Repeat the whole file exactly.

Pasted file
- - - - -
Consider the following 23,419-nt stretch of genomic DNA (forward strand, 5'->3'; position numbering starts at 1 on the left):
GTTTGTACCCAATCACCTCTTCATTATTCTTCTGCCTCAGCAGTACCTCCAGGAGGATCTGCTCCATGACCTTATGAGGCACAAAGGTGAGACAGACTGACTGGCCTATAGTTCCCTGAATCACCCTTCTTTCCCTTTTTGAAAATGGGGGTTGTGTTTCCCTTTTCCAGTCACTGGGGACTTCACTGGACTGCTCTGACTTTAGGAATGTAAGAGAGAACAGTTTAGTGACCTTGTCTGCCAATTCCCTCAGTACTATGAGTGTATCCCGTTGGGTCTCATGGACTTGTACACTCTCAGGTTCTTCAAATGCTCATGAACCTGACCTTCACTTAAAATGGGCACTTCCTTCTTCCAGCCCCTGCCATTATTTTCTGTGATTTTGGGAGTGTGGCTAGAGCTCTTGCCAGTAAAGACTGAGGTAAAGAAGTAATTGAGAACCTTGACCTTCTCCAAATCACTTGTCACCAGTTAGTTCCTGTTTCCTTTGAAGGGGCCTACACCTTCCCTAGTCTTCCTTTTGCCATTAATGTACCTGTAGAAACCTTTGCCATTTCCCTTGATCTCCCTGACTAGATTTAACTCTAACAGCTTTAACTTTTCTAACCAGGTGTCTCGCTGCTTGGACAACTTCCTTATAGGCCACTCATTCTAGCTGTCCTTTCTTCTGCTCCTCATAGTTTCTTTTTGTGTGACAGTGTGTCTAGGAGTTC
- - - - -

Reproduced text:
Consider the following 23,419-nt stretch of genomic DNA (forward strand, 5'->3'; position numbering starts at 1 on the left):
GTTTGTACCCAATCACCTCTTCATTATTCTTCTGCCTCAGCAGTACCTCCAGGAGGATCTGCTCCATGACCTTATGAGGCACAAAGGTGAGACAGACTGACTGGCCTATAGTTCCCTGAATCACCCTTCTTTCCCTTTTTGAAAATGGGGGTTGTGTTTCCCTTTTCCAGTCACTGGGGACTTCACTGGACTGCTCTGACTTTAGGAATGTAAGAGAGAACAGTTTAGTGACCTTGTCTGCCAATTCCCTCAGTACTATGAGTGTATCCCGTTGGGTCTCATGGACTTGTACACTCTCAGGTTCTTCAAATGCTCATGAACCTGACCTTCACTTAAAATGGGCACTTCCTTCTTCCAGCCCCTGCCATTATTTTCTGTGATTTTGGGAGTGTGGCTAGAGCTCTTGCCAGTAAAGACTGAGGTAAAGAAGTAATTGAGAACCTTGACCTTCTCCAAATCACTTGTCACCAGTTAGTTCCTGTTTCCTTTGAAGGGGCCTACACCTTCCCTAGTCTTCCTTTTGCCATTAATGTACCTGTAGAAACCTTTGCCATTTCCCTTGATCTCCCTGACTAGATTTAACTCTAACAGCTTTAACTTTTCTAACCAGGTGTCTCGCTGCTTGGACAACTTCCTTATAGGCCACTCATTCTAGCTGTCCTTTCTTCTGCTCCTCATAGTTTCTTTTTGTGTGACAGTGTGTCTAGGAGTTC